Wittgenstein in Cambridge: Letters and Documents, 1911-1951

Front Cover
Blackwell Pub., Apr 22, 2008 - Biography & Autobiography - 498 pages
This volume collects the most substantial correspondence and documents relating to Wittgenstein's long association with Cambridge between the years 1911 and his death in 1951, including the letters he exchanged with his most illustrious Cambridge contemporaries Russell, Keynes, Moore, and Ramsey (and previously published as "Cambridge Letters"). It provides a fascinating glimpse of the philosopher - appearing in turn withdrawn and affectionate, fierce and censorious, happy to collaborate and sure of his own judgement. Quarrels and reconciliations are documented, along with his struggles to publish the "Tractatus, " his retreat from the world and his eventual return to philosophy.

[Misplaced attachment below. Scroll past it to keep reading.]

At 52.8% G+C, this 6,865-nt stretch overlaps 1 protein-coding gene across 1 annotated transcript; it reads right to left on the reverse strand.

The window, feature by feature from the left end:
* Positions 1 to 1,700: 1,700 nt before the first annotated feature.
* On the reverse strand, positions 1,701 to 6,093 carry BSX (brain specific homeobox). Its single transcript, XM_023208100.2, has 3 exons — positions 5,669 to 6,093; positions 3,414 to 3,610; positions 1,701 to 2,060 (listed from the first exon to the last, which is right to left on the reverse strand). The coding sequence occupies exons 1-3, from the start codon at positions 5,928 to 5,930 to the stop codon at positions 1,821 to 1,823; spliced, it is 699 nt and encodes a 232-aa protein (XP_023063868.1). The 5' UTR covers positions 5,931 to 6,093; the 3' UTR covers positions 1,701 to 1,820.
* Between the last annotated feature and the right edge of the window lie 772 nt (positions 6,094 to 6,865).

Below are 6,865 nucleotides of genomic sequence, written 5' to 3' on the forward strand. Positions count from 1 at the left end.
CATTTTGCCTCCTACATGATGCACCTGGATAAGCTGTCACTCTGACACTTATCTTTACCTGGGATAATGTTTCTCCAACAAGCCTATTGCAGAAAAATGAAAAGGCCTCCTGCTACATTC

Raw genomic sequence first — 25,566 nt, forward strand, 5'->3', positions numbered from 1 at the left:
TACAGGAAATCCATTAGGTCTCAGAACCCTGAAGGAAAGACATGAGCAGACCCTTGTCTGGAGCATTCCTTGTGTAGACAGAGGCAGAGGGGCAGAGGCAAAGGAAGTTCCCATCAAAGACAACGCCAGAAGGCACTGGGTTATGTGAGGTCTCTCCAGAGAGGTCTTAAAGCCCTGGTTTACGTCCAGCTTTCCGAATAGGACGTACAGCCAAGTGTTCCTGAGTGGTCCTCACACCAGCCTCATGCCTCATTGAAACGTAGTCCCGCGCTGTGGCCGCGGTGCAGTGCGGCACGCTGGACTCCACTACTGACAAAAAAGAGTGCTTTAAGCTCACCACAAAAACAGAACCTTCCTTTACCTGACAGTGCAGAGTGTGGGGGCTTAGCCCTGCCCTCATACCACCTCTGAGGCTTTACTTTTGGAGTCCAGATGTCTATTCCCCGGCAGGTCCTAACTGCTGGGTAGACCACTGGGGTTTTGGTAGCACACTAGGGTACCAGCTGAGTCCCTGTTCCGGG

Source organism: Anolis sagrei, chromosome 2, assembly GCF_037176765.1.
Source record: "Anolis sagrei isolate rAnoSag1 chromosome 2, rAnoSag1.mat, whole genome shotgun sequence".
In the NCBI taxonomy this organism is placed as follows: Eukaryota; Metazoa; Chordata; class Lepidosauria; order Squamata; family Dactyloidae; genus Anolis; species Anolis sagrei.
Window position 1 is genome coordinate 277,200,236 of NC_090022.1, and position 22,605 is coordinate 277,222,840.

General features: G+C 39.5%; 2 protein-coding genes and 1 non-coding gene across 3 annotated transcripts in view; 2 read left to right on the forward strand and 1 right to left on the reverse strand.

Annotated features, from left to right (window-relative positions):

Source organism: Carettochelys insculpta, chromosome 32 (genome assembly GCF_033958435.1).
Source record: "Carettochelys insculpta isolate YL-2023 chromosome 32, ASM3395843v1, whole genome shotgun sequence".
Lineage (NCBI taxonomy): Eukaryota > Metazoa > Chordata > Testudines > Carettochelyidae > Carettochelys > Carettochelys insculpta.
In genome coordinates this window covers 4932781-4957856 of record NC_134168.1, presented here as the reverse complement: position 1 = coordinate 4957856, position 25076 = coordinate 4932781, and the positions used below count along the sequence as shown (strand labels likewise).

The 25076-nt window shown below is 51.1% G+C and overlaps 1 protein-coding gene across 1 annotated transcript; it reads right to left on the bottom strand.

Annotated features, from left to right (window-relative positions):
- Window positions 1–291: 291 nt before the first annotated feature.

This significantly expanded new volume adds to the existing collection some 200 previously unpublished letters and documents, including 40 letters from Wittgenstein to his friend and Cambridge contemporary, the economist Piero Sraffa; a substantial body of letters between Wittgenstein and some of his most celebrated pupils, including Rhees, Von Wright and Norman Malcolm; and minutes relating Wittgenstein's incursions into University business and The Moral Sciences Club.

This collection will prove a fascinating and unique read for anyone with an interest in Wittgenstein's work, his character and the institutional and personal context within which they took shape.

From inside the book

What people are saying - Write a review

We haven't found any reviews in the usual places.


List of Letters and Documents

Other editions - View all

Common terms and phrases

About the author (2008)

Brian McGuinness is now Professor of the History of Philosophy at Siena. Past publications include the translation of Wittgenstein's Tractatus Logico-Philosophicus (with David Pears) and A Life of Wittegenstein (Volume 1, Young Ludwig, 1988), the second volume of which is due to be published shortly.

Bibliographic information